The Trombino family of Antioch has decades of experience in office product and technology sales, but it’s the business of making award-winning wine that could become their lasting legacy.
“We did a 180. It’s a hobby turned business,” said Debra Trombino, winemaker and co-owner of Vigneto del Bino Vineyard & Winery, located on 10 acres along Crawford Road, off Route 173.
With a surplus of land, Trombino and her parents, Jim and Donna Trombino, decided to grow grapes in the spring of 2009. They use American, French and German-hybrid grape varietals known to sustain cold Illinois winters and a shorter growing cycle.
“A lot of research went into it,” said Trombino, who still works in the tech industry but returned to school to earn a certificate in viticulture. Her father took classes as well.
“He was the brains behind laying out the vineyard,” she said.
Their first harvest was in 2011. Today, the vineyard has 2,300 vines covering four acres, with another four acres available for future growth.
The winery was first housed in the warehouse of the family’s technology business until a winery building, along with a tasting room and gift shop, was built in the summer of 2012.
There are 105 wineries in Illinois, Trombino said, but in Lake County, there are just two – theirs and Valentino Vineyards & Winery in Long Grove.
Vigneto del Bino makes grape wine from its own grapes and also source from three local vineyards that don’t have wineries attached.
Harvesting usually takes place mid to late August through the end of September. This year’s harvesting was ahead of schedule as a result of good weather, Trombino said.
“We had a great crop this year. The grapes were able to ripen without too much moisture.”
All of the grapes are hand-picked and “everybody likes to harvest,” Trombino said.
Planting, pruning and harvesting the vineyard is a family affair, with Trombino's children and her three sisters helping out along with their children and spouses.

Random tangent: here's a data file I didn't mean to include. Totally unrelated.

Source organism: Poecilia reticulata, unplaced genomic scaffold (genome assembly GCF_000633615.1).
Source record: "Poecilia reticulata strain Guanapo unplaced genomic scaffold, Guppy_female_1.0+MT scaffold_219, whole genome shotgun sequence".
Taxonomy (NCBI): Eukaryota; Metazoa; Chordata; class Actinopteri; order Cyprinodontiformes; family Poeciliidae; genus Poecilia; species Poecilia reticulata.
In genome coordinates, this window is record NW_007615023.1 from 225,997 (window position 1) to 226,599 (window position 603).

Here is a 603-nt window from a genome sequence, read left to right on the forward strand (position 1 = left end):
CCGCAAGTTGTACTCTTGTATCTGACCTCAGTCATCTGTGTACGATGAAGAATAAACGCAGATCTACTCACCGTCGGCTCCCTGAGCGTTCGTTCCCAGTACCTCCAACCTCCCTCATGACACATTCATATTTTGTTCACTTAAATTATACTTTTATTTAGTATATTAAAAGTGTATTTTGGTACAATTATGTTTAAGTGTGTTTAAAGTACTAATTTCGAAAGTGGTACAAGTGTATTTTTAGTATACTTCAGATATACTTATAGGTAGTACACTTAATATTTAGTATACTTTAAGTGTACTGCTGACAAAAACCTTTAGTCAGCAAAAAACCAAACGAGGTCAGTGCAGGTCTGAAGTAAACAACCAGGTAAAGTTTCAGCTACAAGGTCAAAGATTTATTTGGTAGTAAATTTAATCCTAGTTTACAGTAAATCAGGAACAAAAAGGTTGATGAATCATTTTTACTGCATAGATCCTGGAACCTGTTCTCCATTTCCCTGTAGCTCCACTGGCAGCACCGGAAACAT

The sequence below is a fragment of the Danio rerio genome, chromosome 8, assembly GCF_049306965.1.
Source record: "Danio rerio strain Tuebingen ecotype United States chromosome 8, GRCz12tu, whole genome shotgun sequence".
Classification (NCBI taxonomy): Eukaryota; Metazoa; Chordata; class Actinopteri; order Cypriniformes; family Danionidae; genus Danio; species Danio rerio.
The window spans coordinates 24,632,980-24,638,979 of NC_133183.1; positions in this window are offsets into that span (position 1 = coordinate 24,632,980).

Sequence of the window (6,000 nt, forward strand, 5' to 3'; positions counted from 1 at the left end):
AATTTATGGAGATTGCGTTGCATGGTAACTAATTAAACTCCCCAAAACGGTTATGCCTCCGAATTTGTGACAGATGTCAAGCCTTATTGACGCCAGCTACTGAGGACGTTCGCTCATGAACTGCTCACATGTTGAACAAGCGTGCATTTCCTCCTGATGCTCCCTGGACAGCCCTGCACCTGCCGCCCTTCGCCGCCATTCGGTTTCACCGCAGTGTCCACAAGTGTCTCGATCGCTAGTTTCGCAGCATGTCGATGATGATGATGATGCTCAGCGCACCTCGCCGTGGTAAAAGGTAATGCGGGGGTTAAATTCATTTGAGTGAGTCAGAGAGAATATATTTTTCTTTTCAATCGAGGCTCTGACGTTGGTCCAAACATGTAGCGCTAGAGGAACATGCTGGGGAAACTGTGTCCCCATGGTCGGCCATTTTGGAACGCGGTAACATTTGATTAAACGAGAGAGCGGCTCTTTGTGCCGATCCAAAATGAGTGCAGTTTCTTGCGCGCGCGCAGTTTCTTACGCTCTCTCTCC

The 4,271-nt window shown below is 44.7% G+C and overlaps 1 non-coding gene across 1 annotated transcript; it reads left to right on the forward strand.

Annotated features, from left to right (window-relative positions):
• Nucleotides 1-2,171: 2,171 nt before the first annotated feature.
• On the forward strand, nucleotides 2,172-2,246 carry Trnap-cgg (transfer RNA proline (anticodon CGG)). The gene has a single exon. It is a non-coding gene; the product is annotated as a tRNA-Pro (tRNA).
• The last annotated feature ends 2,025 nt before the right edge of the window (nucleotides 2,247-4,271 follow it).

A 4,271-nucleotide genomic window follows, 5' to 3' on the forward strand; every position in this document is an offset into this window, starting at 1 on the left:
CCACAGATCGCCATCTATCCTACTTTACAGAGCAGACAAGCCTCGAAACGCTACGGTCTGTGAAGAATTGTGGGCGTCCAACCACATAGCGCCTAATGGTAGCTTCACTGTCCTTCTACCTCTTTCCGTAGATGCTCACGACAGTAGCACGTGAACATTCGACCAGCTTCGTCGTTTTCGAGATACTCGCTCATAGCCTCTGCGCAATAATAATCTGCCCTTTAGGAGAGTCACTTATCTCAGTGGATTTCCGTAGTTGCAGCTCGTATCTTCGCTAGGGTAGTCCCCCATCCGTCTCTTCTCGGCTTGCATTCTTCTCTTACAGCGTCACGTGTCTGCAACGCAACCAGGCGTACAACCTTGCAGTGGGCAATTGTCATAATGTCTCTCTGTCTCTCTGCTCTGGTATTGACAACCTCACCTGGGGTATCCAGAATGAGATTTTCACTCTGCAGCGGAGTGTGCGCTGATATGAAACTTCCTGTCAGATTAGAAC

After harvesting, the grapes are crushed and de-stemmed before they are pressed into juice to begin fermentation. The aging process lasts six to eight months. Each harvest yields 5,000 to 6,000 bottles of wine, including all categories of white and red, from dry to sweet.
The winery has already sold out of six varieties, leaving nine available.
White wines for sale include semi-dry Brianna and Frontenac Gris and semi-sweet Summer Shanty and Sweet Gris.
Available reds include semi-dry Sabrevois, Red Fusion and Frontenac, semi-dry/sweet Bino’s Blend and semi-sweet Sweet Frontenac, which won a double gold medal this summer at the Illinois State Fair Wine Competition in Springfield.
All wines are 10 to 14 percent alcohol. Prices range from $17 to $25 a bottle. Tastings are available for a fee.
Vigneto del Bino’s wines are not sold anywhere else, but they are considering local business distribution for the future, which is dependent upon the growth of the winery.
In addition to the tasting room and gift shop, which sells an assortment of handmade wine-related gift items from local artisans, the winery hosts private parties and events for the public.
A grapevine wreath decorating program is scheduled from 4 to 6 pm. Sunday, Nov 20. A holiday celebration featuring discounts on wines, a gift basket raffle, music and food will be held Saturday, Dec. 10.
Winery hours are noon to 5 p.m. Thursdays and Sundays, and noon to 7 p.m. Fridays and Saturdays. Learn more at www.vignetodelbino.com.